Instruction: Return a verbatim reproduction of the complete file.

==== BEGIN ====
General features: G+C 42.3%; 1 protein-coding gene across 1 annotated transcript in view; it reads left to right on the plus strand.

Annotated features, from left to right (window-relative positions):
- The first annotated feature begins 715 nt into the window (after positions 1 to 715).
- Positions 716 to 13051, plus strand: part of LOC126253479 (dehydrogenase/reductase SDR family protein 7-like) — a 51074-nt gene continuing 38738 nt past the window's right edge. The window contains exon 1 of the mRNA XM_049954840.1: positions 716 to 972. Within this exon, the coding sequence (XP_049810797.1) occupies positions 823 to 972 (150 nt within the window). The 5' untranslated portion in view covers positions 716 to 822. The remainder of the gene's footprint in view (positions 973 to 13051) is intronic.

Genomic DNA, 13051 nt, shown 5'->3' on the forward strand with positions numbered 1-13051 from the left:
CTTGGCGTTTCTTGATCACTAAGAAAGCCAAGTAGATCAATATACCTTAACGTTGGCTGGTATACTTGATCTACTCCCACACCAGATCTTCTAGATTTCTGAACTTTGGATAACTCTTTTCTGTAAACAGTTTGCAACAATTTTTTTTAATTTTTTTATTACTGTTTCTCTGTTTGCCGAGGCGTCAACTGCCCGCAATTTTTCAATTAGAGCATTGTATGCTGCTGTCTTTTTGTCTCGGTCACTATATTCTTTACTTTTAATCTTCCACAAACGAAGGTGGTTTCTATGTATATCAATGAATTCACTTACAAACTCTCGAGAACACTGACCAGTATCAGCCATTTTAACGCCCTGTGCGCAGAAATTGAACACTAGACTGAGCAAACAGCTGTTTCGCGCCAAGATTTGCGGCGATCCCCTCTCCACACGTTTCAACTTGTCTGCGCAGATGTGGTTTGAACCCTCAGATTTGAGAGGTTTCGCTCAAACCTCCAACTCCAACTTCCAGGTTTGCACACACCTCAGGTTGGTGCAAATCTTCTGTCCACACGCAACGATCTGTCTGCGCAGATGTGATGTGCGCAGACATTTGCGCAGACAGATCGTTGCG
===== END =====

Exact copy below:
General features: G+C 42.3%; 1 protein-coding gene across 1 annotated transcript in view; it reads left to right on the plus strand.

Annotated features, from left to right (window-relative positions):
- The first annotated feature begins 715 nt into the window (after positions 1 to 715).
- Positions 716 to 13051, plus strand: part of LOC126253479 (dehydrogenase/reductase SDR family protein 7-like) — a 51074-nt gene continuing 38738 nt past the window's right edge. The window contains exon 1 of the mRNA XM_049954840.1: positions 716 to 972. Within this exon, the coding sequence (XP_049810797.1) occupies positions 823 to 972 (150 nt within the window). The 5' untranslated portion in view covers positions 716 to 822. The remainder of the gene's footprint in view (positions 973 to 13051) is intronic.

Genomic DNA, 13051 nt, shown 5'->3' on the forward strand with positions numbered 1-13051 from the left:
CTTGGCGTTTCTTGATCACTAAGAAAGCCAAGTAGATCAATATACCTTAACGTTGGCTGGTATACTTGATCTACTCCCACACCAGATCTTCTAGATTTCTGAACTTTGGATAACTCTTTTCTGTAAACAGTTTGCAACAATTTTTTTTAATTTTTTTATTACTGTTTCTCTGTTTGCCGAGGCGTCAACTGCCCGCAATTTTTCAATTAGAGCATTGTATGCTGCTGTCTTTTTGTCTCGGTCACTATATTCTTTACTTTTAATCTTCCACAAACGAAGGTGGTTTCTATGTATATCAATGAATTCACTTACAAACTCTCGAGAACACTGACCAGTATCAGCCATTTTAACGCCCTGTGCGCAGAAATTGAACACTAGACTGAGCAAACAGCTGTTTCGCGCCAAGATTTGCGGCGATCCCCTCTCCACACGTTTCAACTTGTCTGCGCAGATGTGGTTTGAACCCTCAGATTTGAGAGGTTTCGCTCAAACCTCCAACTCCAACTTCCAGGTTTGCACACACCTCAGGTTGGTGCAAATCTTCTGTCCACACGCAACGATCTGTCTGCGCAGATGTGATGTGCGCAGACATTTGCGCAGACAGATCGTTGCG